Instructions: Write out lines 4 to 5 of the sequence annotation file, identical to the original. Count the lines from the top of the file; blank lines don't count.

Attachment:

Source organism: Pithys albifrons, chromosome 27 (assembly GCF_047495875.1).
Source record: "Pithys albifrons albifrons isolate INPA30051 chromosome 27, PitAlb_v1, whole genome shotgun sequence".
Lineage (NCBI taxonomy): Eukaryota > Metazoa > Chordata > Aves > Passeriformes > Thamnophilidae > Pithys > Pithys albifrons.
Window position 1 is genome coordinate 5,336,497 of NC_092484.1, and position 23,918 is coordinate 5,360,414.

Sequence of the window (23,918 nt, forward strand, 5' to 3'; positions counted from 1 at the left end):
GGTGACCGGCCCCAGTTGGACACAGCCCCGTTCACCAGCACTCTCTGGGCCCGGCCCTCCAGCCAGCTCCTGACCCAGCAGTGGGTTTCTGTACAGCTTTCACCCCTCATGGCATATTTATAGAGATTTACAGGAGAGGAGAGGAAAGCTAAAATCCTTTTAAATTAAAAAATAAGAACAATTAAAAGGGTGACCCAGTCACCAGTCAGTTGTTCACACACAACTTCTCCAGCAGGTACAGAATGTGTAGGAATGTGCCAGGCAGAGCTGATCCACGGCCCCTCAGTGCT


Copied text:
Window position 1 is genome coordinate 5,336,497 of NC_092484.1, and position 23,918 is coordinate 5,360,414.

Sequence of the window (23,918 nt, forward strand, 5' to 3'; positions counted from 1 at the left end):